In honor of Asian Pacific American Heritage Month, we’re featuring profiles and interviews with members of our Haas community.
Prof. Xiao-Jun Zhang moved to the U.S. for love, and stayed because he built a family and a career here.
Since he joined the Haas Accounting Group in 1998, Zhang has become a much-loved professor, opening the minds of generations of students to accounting—even those who start out thinking it’s boring. He twice won the Cheit Award for Excellence in Teaching in the Evening & Weekend MBA program, and last year he made Poets & Quants’ list of the favorite professors of executive MBA students.
Zhang shared how his his life has been a “fate-guided series of decisions,” and how his cultural perspective influences the way he runs his classes in a very intentional way.
Where were you born and where did you grow up?
I was born and raised in Beijing, China. I went to primary school, high school, and college all in Beijing.
When did you move to the U.S., and why?
I moved to the U.S. in 1992 and the reason was simple: My wife—who was then my girlfriend—transferred to Mount Holyoke College in Massachusetts, so I decided to follow her to the U.S.
Did you think you’d stay here?
I was young then and didn’t think too much about my long-term plans, including whether to stay in the U.S. or not after graduation. The end result of staying here was more of a fate-guided series of decisions, driven by family more than a deliberate career path.
How did you come to Berkeley?
At the time, I was choosing between several schools—including Berkeley, Chicago, Yale, and Duke. What made Berkeley stand out was my research area of financial statement analysis. My advisor, James Ohlson, had worked here, and my frequent co-author, Steve Penman, was here at that time. From the research collaboration perspective, Berkeley was a natural fit. Also, my wife really wanted to live in the Bay Area.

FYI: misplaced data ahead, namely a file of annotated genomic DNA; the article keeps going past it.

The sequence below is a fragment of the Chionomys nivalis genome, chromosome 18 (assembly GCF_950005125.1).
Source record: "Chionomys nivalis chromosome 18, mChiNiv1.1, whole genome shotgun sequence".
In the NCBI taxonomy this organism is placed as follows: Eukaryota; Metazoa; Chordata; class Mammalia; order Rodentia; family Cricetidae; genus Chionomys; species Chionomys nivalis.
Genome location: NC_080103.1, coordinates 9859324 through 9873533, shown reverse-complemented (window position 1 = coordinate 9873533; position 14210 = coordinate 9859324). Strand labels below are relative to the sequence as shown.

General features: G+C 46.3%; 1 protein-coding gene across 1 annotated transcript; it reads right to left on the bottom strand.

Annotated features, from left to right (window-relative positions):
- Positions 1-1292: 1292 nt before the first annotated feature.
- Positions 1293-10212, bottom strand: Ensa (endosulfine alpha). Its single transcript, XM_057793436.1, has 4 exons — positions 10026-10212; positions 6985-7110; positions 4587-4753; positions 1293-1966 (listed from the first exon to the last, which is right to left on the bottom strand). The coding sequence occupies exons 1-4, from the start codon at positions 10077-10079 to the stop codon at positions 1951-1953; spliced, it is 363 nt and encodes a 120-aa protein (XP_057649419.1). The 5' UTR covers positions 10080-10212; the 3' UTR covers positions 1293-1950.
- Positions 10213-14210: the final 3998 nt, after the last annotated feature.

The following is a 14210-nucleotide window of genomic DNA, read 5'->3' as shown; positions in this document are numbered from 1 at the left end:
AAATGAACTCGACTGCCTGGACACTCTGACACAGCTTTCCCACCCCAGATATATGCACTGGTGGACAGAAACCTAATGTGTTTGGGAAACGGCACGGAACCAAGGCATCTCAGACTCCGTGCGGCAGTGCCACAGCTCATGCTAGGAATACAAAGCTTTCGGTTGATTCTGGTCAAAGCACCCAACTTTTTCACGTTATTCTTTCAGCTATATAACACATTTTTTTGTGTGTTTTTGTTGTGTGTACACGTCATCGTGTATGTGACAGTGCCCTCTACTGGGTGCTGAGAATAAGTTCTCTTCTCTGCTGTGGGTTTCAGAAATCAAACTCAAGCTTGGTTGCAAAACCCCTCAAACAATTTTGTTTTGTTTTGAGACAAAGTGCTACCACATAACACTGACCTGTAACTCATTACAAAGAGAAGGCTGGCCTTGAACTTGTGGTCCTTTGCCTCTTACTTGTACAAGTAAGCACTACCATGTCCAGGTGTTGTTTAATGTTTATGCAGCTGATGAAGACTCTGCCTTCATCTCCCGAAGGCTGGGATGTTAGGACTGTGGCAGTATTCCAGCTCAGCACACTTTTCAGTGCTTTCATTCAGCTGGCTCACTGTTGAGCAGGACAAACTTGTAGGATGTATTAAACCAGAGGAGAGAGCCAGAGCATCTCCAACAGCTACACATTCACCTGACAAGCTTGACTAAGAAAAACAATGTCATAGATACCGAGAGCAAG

Was there anything about Berkeley’s culture that attracted you?
If you look around the country, I would characterize Berkeley as of one of the most open-minded places. There’s a strong emphasis on equality, on judging people based on what he or she can contribute, rather than more superficial aspects. For people of Asian origin, feeling that sense of fairness is important. I would choose to work among colleagues who share that same sense of equality and fairness.
Having grown up in China, do you feel like you have a different perspective—as an academic and a teacher—than your American-born colleagues?
I would say so. The way you grew up shapes you consciously and unconsciously in so many ways. I’ll give you an example. In the classroom, I find it easier to understand certain student behaviors, especially with students from Asian countries. In the classroom in China, all we were supposed to do was take notes and memorize what we were told. You’re not supposed to ask questions. I suppose there’s similar cultures in Japan, Korea, and other Asian countries. When you teach graduate classes at Berkeley, you notice students from those cultures tend to be more reserved. I tend to be understanding, and when I design my class, I try to create a very relaxing environment without a lot of pressure to participate. It’s really rewarding when you see these students gradually warm up, and at the end of the semester they are as active as the others.
So do you put less emphasis on participation in their grades?
I put as much emphasis on participation, but I redefine it. I don’t count the number of questions they ask. To me, whether a student has been following the class is the most important thing. I tell the students that, after so many years of teaching, I know just by looking at your eyes whether you’re following the class. Once you take that pressure off, students start to participate in a natural way, rather than trying to think of a question just to ask a question.